Smartphones will be 'completely transformed' by 5G and foldable designs... eventually
Those expecting something truly different from future high-end phones to help shake up the industry should rejoice, according to the latest ABI Research foresight report. If the advisory firm is correct, a number of “transformative” technologies are set to take over the mobile arena... by 2027.
It feels a little silly to predict such a long-term metamorphosis of an ever-shifting business like smartphone manufacturing, but at least as far as 5G speeds are concerned, this isn’t the first time we’re hearing a call for patience.
The next-gen cellular technology will no doubt debut in 2019, vastly improving not only mobile web surfing speeds, but network reliability, AR experiences, and cloud connections as well.
Unfortunately, 5G is barely expected to become the new “connectivity standard for most smartphones” by 2025. That’s a whopping seven years away, although if it makes you feel any better, ABI Research forecasts more than 1.4 billion smartphones will ship with 5G capabilities worldwide by 2027.
Unsurprisingly, foldable mobile designs are not looking at the same kind of traction. But considering their very complex and challenging production process, it’s great to hear global shipments are projected to exceed 248 million units in less than a decade.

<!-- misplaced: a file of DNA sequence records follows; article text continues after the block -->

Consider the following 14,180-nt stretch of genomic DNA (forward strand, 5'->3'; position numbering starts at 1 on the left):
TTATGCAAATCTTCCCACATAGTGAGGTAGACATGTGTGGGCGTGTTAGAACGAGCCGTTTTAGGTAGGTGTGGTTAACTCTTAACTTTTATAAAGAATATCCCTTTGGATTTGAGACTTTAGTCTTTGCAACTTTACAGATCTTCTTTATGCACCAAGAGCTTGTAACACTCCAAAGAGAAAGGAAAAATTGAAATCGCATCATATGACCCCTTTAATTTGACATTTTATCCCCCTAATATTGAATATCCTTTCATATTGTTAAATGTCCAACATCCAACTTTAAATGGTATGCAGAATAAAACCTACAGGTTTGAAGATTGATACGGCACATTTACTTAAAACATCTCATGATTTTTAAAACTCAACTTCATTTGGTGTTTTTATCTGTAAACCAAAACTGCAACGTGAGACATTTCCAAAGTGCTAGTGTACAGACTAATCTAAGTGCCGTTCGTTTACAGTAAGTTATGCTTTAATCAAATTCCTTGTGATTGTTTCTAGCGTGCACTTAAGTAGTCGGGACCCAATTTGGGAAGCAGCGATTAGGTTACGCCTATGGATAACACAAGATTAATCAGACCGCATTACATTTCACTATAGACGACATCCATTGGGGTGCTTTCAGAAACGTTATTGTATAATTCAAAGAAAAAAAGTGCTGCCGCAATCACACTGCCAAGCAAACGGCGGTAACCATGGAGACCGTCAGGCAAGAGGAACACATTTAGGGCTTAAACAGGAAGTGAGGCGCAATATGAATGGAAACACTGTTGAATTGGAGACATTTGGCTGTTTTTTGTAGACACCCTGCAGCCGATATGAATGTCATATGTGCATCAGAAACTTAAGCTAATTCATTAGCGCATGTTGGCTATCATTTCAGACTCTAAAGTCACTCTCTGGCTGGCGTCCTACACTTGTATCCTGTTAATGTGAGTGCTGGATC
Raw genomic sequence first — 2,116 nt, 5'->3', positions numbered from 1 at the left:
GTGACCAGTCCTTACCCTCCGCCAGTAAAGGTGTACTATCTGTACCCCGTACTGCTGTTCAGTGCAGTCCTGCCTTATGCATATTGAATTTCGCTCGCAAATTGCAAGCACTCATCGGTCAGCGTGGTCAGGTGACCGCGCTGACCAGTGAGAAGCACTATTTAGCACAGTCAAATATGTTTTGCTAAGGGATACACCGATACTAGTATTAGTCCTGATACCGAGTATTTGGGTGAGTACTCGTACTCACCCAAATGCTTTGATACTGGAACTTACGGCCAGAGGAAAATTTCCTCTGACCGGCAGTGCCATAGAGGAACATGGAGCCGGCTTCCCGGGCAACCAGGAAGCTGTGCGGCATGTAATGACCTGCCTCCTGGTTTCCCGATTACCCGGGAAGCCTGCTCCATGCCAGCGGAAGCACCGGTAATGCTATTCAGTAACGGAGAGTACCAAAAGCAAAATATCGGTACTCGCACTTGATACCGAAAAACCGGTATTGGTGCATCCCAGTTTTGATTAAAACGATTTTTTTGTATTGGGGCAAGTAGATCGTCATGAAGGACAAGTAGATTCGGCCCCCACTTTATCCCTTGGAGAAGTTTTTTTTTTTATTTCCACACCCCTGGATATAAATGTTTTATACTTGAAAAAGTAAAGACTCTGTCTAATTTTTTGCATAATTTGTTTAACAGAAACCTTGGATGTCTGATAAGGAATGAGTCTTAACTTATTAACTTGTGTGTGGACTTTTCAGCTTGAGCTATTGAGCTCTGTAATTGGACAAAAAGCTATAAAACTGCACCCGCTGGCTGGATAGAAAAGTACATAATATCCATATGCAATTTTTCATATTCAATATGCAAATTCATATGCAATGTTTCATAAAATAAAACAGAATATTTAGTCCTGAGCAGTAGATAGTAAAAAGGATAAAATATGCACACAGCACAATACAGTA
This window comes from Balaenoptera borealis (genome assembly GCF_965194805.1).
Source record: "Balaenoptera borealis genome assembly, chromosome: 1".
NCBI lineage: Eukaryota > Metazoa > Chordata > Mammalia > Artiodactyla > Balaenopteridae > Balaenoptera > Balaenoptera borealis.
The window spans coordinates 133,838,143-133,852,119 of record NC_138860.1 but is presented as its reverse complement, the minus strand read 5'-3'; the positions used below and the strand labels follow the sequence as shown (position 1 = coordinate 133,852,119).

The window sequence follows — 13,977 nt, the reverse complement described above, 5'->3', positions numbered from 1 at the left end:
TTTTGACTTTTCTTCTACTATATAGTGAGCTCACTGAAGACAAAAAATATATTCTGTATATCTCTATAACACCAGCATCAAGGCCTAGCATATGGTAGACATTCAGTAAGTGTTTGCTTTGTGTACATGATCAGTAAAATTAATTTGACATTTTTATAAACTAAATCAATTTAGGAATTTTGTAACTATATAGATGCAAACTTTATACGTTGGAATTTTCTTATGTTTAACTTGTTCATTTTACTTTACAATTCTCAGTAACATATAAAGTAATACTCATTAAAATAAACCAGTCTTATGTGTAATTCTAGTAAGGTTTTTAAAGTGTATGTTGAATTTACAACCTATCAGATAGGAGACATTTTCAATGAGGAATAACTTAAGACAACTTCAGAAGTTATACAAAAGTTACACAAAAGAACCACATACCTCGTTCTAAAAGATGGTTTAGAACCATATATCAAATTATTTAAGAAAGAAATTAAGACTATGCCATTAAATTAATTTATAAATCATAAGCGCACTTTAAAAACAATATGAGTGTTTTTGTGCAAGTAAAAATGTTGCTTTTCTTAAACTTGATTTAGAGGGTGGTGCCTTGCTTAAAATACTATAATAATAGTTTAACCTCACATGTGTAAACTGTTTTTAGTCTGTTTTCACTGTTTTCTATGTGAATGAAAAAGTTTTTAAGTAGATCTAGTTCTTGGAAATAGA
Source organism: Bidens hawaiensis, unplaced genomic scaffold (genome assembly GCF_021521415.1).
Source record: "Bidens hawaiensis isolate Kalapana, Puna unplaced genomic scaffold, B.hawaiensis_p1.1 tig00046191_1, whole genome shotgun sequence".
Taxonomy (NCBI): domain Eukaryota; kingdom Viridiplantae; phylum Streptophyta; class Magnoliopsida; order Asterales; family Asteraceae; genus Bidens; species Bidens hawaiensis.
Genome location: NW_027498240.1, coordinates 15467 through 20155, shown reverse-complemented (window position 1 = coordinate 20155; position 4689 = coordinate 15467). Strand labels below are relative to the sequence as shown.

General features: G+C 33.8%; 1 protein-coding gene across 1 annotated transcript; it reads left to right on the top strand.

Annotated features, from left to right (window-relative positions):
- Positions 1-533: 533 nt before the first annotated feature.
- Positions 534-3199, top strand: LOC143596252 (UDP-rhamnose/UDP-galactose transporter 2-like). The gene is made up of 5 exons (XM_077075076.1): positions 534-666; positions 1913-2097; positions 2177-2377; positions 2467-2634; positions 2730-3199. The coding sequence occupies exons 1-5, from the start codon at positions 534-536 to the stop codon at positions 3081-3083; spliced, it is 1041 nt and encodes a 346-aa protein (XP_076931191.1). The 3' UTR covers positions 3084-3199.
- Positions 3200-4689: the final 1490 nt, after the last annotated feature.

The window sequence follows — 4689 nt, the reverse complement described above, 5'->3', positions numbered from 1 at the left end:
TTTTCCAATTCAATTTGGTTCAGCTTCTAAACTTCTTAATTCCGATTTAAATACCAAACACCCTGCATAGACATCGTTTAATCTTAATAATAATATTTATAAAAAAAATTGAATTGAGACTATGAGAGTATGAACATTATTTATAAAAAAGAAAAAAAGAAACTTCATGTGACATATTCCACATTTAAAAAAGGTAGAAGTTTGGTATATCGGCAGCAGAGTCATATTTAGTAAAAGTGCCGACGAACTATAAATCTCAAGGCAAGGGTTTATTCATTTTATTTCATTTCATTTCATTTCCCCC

Obviously, more than a handful of companies will need to jump on the foldable bandwagon for those numbers to be reached. In fact, ABI Research analysts expect “most major vendors” to launch devices with the currently-experimental functionality by 2027. Samsung is still tipped to go first, possibly followed by... surprise, surprise, Motorola.
The final “transformative” smartphone feature expected to become widely used in the (not too) distant future is in-display fingerprint recognition. This also needed quite a bit of time to get right, but now that Vivo, Xiaomi, and Huawei have pulled it off, everyone else should follow suit... by 2027.
Over 553 million smartphones could integrate fingerprint-on-display technology over these next nine years, but what’s unclear is what will happen with face scanners.